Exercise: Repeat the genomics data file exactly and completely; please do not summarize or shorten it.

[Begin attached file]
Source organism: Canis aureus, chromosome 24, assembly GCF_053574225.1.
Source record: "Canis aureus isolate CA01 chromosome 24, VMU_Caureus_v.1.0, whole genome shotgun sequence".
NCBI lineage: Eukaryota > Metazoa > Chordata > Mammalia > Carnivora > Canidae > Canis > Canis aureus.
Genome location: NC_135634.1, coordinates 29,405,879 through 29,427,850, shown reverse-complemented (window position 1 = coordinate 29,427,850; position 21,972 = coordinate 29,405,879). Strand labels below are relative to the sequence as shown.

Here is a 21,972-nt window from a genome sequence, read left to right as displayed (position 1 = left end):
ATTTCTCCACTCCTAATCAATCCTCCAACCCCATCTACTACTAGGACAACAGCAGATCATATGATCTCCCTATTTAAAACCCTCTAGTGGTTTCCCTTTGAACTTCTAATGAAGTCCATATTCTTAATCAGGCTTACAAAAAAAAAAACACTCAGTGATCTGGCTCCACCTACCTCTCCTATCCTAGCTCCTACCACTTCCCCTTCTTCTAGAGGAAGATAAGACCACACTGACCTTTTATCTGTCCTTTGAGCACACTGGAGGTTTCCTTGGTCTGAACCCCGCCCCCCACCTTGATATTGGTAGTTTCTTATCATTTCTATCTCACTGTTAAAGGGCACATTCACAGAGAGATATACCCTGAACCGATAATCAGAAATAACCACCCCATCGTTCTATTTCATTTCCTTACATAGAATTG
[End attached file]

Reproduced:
Source organism: Canis aureus, chromosome 24, assembly GCF_053574225.1.
Source record: "Canis aureus isolate CA01 chromosome 24, VMU_Caureus_v.1.0, whole genome shotgun sequence".
NCBI lineage: Eukaryota > Metazoa > Chordata > Mammalia > Carnivora > Canidae > Canis > Canis aureus.
Genome location: NC_135634.1, coordinates 29,405,879 through 29,427,850, shown reverse-complemented (window position 1 = coordinate 29,427,850; position 21,972 = coordinate 29,405,879). Strand labels below are relative to the sequence as shown.

Here is a 21,972-nt window from a genome sequence, read left to right as displayed (position 1 = left end):
ATTTCTCCACTCCTAATCAATCCTCCAACCCCATCTACTACTAGGACAACAGCAGATCATATGATCTCCCTATTTAAAACCCTCTAGTGGTTTCCCTTTGAACTTCTAATGAAGTCCATATTCTTAATCAGGCTTACAAAAAAAAAAACACTCAGTGATCTGGCTCCACCTACCTCTCCTATCCTAGCTCCTACCACTTCCCCTTCTTCTAGAGGAAGATAAGACCACACTGACCTTTTATCTGTCCTTTGAGCACACTGGAGGTTTCCTTGGTCTGAACCCCGCCCCCCACCTTGATATTGGTAGTTTCTTATCATTTCTATCTCACTGTTAAAGGGCACATTCACAGAGAGATATACCCTGAACCGATAATCAGAAATAACCACCCCATCGTTCTATTTCATTTCCTTACATAGAATTG